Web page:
LONDON -- The development of driverless cars has so far been the domain of technology companies rather than car manufacturers, but as companies like Ford Motor Co. and Toyota Motor Corp. ramp up their projects in this area, companies like Google Inc. and Apple Inc. will find it more difficult to hire people with the right experience in this area.
This is why Google has appointed John Krafcik as CEO of its driverless car effort despite the project still being siloed within the company's experimental research lab. Krafcik comes from his role as president of online price comparison website TrueCar Inc but it is his previous experience as CEO of Hyundai Motors America for 5 years, plus 14 years spent in product development at Ford, which will be of most value to the search giant.
Google is at the forefront of the autonomous vehicle push, which is also said to include Apple and its secretive Project Titan efforts, as well as companies like Tesla and the traditional car manufacturers, most of whom have some form of driverless car project at various stages of development.
Google is currently testing its driverless cars on the roads of California and has been granted permission to do so in Texas. The project, which is still part of the Google X division, had been headed up by Chris Urmson, and he will stay on as its technical director, with Krafcik taking a newly created CEO position.
“This is a great opportunity to help Google develop the enormous potential of self-driving cars,” Krafcik said, in a statement. “This technology can save thousands of lives, give millions of people greater mobility and free us from a lot of the things we find frustrating about driving today. I can’t wait to get started.”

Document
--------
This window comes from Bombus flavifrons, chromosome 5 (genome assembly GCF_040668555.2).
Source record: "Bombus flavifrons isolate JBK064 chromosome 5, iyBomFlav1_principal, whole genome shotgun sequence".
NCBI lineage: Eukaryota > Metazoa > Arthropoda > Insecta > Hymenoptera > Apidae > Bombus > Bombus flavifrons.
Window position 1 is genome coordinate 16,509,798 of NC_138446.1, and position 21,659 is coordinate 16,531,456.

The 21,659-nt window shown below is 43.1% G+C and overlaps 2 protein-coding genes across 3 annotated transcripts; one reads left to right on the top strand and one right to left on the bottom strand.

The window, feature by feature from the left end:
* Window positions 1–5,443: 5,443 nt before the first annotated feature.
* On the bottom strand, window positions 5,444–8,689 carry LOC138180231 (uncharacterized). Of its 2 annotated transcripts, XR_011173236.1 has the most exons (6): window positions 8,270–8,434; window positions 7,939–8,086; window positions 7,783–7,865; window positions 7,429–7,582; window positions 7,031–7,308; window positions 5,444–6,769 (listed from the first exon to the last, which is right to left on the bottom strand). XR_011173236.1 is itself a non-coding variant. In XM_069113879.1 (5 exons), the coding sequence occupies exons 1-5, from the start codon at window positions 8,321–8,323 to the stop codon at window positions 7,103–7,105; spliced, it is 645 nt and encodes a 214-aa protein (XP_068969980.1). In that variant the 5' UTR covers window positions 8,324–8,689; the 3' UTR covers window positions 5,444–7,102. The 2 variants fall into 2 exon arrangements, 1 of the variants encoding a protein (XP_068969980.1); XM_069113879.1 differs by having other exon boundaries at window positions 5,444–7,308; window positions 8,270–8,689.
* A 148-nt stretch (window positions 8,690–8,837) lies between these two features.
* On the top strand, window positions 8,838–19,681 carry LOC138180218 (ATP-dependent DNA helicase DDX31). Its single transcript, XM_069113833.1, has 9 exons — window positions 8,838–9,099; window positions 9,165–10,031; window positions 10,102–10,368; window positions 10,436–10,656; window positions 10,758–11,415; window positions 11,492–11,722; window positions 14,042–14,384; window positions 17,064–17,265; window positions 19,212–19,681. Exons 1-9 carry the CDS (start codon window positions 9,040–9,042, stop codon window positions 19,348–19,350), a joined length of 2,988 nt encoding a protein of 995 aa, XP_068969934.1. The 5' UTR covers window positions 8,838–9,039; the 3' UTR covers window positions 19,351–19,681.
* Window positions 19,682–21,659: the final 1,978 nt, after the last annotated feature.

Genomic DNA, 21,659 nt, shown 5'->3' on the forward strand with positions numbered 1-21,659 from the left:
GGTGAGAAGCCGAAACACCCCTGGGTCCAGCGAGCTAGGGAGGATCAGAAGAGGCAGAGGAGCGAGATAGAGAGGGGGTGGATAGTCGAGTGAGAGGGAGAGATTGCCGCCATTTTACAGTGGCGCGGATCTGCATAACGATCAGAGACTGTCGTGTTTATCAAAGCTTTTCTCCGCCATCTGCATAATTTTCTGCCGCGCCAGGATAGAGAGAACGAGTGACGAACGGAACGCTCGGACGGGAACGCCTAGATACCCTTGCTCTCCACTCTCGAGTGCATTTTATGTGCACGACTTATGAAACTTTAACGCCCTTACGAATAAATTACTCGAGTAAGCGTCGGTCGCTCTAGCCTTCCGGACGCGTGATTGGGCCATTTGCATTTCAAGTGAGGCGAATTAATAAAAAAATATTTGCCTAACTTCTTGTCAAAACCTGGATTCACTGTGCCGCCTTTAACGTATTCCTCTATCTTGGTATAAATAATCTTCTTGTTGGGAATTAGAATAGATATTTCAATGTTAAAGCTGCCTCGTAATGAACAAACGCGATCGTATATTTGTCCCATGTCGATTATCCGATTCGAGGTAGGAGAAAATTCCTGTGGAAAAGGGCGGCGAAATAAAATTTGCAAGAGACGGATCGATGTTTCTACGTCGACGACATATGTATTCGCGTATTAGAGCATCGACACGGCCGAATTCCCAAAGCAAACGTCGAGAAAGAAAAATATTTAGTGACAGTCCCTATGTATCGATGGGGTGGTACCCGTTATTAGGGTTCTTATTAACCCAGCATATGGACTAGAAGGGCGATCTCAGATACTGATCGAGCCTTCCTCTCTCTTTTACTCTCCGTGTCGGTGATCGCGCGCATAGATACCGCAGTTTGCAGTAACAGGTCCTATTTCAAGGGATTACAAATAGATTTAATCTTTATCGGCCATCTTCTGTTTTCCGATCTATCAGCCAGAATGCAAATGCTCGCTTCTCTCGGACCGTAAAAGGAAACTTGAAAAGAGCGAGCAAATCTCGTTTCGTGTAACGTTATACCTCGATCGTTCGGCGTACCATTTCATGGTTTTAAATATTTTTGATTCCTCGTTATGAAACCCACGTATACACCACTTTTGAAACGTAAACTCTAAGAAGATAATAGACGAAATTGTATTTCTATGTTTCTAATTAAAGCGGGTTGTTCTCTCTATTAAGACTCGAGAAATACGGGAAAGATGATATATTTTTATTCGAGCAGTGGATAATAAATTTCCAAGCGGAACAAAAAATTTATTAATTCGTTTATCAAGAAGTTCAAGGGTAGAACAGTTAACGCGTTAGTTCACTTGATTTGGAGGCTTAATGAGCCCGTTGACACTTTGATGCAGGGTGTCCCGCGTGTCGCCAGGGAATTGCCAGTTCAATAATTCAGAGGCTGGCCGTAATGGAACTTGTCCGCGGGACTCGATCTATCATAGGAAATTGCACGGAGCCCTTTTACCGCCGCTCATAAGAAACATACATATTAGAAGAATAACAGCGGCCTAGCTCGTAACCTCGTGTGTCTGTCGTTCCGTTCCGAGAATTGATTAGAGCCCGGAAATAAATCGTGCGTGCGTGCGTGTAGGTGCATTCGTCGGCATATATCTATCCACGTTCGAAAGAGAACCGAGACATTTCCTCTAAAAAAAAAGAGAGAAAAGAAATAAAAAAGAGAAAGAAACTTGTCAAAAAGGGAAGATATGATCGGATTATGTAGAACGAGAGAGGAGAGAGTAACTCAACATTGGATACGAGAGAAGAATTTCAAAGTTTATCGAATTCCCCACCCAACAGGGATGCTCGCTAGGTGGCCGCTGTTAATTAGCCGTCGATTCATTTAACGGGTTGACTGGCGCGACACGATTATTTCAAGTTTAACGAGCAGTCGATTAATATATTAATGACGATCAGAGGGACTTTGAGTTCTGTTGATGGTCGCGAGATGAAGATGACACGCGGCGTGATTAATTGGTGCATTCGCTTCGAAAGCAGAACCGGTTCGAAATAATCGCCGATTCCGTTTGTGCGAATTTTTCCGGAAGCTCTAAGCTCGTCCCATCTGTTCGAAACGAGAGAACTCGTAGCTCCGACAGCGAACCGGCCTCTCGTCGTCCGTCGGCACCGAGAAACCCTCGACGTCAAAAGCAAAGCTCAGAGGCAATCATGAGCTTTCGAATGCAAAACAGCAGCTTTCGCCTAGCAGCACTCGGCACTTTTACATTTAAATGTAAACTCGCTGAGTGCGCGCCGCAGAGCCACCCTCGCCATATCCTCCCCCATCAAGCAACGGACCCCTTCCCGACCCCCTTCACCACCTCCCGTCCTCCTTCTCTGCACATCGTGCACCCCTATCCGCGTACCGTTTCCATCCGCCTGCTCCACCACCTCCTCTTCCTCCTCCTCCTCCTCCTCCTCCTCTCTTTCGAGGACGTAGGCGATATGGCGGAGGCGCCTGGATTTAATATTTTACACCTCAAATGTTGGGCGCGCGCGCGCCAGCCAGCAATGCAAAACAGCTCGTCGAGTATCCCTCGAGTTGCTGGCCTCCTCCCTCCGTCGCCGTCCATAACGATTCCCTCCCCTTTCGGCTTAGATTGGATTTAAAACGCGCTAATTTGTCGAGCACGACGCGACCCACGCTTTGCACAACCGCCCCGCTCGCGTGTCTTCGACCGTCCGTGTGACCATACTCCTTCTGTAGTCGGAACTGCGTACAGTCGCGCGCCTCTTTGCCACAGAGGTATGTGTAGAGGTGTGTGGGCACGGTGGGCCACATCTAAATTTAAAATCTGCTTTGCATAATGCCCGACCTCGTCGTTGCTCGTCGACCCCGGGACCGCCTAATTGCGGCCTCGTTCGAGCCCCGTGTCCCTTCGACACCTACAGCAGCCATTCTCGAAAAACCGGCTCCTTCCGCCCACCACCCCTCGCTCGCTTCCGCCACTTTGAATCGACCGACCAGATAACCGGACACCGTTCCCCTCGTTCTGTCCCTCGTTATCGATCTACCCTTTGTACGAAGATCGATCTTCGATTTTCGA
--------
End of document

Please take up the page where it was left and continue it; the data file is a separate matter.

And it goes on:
Ready For The Future
Google is not going to be making its own self-driving cars but is seeking to work with a range of companies to bring its expertise and technology “into the world safely” Google’s Courtney Hohne told Automotive News, adding that Krafcik’s appointment is “about getting ourselves ready for the future.”
The appointment of Krafcik is an indication that the company feels that the driverless car project could be ready to stand on its own, and become an independent entity within the new corporate structure the company created last month, called Alphabet.
It is not known when a Google-powered, driverless car might be commercially available, if ever, with Claire Hughes Johnson -- a former Google X executive who was in charge of developing a business model for driverless cars -- suggesting in a speech in 2014 that the cars may be made available as an on-demand service rather than as standalone products that consumers would buy.
Among traditional car manufacturers, Ford is one of the leading proponents of driverless car technology with the company already testing its own autonomous vehicle internally. The man heading up Ford’s push in this area is Ken Washington, a former rocket scientist who worked with NASA, and who believes driverless cars could be on our roads by the end of the decade -- a timeline also given by Google.
“This level of technology, we believe, will be available within the next five years with the right combination of weather and regulatory conditions. The weather conditions are important because it will ensure that the sensors on the vehicle can operate optimally” Washington told International Business Times UK in July.